TAIPEI (Taiwan News) — False claims about imported pork being Taiwanese could result in fines of up to NT$4 million (US$143,000), the Council of Agriculture (COA) minister said Saturday (Dec. 26).
The Legislative Yuan on Thursday (Dec. 24) approved nine government executive orders allowing the import of ractopamine-treated U.S. pork and beef from cattle older than 30 months.
The measure, which will enter effect on Jan. 1, has caused widespread unease in Taiwan over the safety and the labeling of the meat products. One popular restaurant posted a sticker claiming it only used Taiwanese pork, but it was discovered that one of its dishes was being prepared with pork imported from Spain, CNA reported.
COA Minister Chen Chi-chung (陳吉仲) told reporters that starting Jan. 1, if businesses whose pork is officially labeled as being from Taiwan are found to be using imported pork, they will face fines ranging from NT$40,000 to NT$4 million.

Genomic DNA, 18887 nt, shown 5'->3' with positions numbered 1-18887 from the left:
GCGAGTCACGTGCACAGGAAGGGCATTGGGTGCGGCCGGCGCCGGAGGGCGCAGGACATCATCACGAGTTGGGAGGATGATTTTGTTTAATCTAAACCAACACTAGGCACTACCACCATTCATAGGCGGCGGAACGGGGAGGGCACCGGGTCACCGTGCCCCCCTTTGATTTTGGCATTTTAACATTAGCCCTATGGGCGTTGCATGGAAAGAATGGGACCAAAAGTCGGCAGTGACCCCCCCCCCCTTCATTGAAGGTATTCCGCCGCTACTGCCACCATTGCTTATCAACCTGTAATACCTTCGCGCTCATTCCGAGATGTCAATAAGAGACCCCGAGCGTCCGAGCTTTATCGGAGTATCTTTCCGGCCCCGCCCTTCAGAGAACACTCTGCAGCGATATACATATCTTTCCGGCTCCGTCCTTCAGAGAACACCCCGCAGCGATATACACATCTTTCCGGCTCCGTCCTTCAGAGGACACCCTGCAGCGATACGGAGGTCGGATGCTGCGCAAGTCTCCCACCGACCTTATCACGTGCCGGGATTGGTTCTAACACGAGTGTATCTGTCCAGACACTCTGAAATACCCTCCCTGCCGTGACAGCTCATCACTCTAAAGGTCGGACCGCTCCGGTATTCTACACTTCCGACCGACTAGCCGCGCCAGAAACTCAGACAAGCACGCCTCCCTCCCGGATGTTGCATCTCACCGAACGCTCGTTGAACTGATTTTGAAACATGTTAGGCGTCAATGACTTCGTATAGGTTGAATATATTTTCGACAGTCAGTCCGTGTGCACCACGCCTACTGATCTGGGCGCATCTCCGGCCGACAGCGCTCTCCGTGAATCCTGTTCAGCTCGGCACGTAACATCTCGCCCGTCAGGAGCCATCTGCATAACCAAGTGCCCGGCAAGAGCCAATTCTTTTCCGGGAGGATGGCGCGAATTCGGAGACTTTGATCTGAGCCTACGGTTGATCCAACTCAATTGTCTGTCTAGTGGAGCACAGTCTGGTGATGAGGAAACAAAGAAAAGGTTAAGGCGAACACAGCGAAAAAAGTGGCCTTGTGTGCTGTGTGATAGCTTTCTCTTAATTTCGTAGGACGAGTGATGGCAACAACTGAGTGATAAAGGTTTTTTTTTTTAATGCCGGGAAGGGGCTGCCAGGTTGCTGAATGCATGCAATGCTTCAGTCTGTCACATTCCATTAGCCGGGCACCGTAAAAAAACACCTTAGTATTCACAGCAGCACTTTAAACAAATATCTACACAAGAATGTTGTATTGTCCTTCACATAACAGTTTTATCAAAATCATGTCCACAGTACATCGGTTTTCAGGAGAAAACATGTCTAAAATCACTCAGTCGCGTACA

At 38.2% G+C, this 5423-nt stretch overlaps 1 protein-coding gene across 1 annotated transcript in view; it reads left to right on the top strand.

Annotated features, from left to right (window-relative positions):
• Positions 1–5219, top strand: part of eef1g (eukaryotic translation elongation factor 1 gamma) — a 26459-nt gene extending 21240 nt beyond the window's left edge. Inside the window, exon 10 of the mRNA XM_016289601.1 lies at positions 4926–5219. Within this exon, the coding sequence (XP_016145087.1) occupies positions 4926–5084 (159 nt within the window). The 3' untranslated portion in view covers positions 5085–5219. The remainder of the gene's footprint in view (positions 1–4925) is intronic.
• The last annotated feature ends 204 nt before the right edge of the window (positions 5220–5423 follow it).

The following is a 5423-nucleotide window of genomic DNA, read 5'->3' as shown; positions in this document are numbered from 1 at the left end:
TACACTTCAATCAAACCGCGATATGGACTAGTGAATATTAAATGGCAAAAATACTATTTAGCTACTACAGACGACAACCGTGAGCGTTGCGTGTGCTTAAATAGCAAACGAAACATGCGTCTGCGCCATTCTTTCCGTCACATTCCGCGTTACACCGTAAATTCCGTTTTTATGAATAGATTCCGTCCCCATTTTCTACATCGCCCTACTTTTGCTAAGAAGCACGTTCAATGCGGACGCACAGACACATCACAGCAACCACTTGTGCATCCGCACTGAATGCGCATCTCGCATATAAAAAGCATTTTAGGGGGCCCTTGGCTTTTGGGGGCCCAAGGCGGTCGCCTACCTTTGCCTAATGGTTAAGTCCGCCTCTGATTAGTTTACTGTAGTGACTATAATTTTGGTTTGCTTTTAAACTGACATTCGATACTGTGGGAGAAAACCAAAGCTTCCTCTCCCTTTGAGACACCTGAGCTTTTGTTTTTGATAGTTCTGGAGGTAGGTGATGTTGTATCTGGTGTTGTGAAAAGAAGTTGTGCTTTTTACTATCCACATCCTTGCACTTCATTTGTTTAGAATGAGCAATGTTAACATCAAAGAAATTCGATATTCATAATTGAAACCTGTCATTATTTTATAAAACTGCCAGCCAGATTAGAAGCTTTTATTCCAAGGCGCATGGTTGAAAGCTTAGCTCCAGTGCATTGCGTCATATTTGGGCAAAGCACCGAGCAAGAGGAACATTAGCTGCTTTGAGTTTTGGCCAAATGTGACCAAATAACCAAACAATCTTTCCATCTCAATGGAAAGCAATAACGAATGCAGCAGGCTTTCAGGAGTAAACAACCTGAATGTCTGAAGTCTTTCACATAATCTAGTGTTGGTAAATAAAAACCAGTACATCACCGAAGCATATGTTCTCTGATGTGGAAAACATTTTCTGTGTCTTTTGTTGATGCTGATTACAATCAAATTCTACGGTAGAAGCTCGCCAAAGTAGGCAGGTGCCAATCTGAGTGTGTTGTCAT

Restaurants and food stalls all need to label the place of origin of their ingredients, Chen insisted. For its part, the government will release data daily on the quantity of pork imported and on locally slaughtered hogs with the aim of informing the public about the latest developments.
In addition, a NT$10-billion fund will be set up to help local hog farmers withstand the impact of competition. The minister promised the fund would launch on Jan. 1 in order to assist the sector.